Hundreds of US news sites hacked to send out malware

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Hundreds of news websites across the US have been compromised to deliver malware to their readers, researchers are saying. 

Experts from Proofpoint discovered a malware distribution campaign that targeted an unnamed media company in the US which owns hundreds of websites belonging to various newspapers. 

Allegedly, some of the sites are national, others are from New York, Boston, Chicago, Miami, Washington, D.C., and others. 

Fake browser updates

Overall, more than 250 websites owned by the company were hijacked to deliver the SocGholish JavaScript malware framework. These sites deliver their content to the readers via a benign JavaScript code. That code was hijacked to deliver what’s known as “initial access threat”, which pushes drive-by-downloads pretending to be software updates.

In other words, website visitors would be prompted to download fake browser updates delivered as ZIP archives.

"The media company in question is a firm that provides both video content and advertising to major news outlets. [It] serves many different companies in different markets across the United States," Sherrod DeGrippo, VP of threat research and detection at Proofpoint, told BleepingComputer.

"Proofpoint Threat Research has observed intermittent injections on a media company that serves many major news outlets. This media company serves content via Javascript to its partners," Proofpoint said in a Twitter post.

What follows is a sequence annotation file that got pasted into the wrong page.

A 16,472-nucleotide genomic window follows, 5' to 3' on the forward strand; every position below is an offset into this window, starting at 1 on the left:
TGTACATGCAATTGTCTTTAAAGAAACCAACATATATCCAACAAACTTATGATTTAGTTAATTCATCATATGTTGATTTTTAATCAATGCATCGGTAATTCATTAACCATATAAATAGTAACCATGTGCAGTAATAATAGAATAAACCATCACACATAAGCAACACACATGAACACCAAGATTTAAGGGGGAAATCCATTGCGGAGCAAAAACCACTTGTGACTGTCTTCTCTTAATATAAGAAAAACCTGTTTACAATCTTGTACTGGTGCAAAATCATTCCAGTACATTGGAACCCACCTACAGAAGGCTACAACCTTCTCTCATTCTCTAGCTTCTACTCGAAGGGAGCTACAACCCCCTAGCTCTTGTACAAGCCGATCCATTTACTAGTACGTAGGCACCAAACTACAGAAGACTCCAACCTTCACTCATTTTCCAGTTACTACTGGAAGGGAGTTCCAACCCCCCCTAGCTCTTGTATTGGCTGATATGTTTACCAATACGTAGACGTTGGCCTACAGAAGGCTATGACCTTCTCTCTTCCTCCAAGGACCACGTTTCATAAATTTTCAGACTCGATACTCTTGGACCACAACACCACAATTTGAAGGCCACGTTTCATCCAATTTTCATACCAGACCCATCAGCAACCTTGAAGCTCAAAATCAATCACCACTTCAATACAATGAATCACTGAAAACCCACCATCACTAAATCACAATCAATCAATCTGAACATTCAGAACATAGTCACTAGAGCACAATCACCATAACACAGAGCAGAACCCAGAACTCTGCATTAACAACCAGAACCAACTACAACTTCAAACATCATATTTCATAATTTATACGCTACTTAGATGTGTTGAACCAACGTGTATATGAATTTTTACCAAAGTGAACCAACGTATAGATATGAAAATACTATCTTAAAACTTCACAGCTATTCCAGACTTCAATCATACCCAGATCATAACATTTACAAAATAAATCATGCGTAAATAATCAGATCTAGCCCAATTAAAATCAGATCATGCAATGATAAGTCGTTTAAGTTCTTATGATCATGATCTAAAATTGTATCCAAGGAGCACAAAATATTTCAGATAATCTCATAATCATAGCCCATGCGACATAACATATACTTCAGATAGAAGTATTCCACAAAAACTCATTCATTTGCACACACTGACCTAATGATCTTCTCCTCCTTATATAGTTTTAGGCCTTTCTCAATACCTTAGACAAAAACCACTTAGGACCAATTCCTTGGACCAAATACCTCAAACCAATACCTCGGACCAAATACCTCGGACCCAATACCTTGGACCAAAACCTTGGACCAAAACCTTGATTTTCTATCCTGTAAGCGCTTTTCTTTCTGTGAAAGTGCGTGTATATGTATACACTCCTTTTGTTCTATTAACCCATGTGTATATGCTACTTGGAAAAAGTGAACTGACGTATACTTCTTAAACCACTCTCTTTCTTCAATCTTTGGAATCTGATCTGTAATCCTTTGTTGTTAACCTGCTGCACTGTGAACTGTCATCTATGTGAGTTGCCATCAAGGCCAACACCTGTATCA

"By modifying the codebase of this otherwise benign JS, it is now used to deploy SocGholish."

Proofpoint also said that SocGholish can be used to launch stage-two attacks, which could include ransomware infections, as well. It seems to be speaking from experience here, as Evil Corp, an infamous Russia-based threat actor, is known for using SocGholish in similar campaigns. It once even tried to deploy its WastedLocker ransomware, but was thwarted by Symantec. 

In this particular situation, it seems that the attack is the work of a group tracked as TA569.

"The situation needs to be closely monitored, as Proofpoint has observed TA569 reinfect the same assets just days after remediation," the researchers warned. 

Via: BleepingComputer

Sead is a seasoned freelance journalist based in Sarajevo, Bosnia and Herzegovina. He writes about IT (cloud, IoT, 5G, VPN) and cybersecurity (ransomware, data breaches, laws and regulations). In his career, spanning more than a decade, he’s written for numerous media outlets, including Al Jazeera Balkans. He’s also held several modules on content writing for Represent Communications.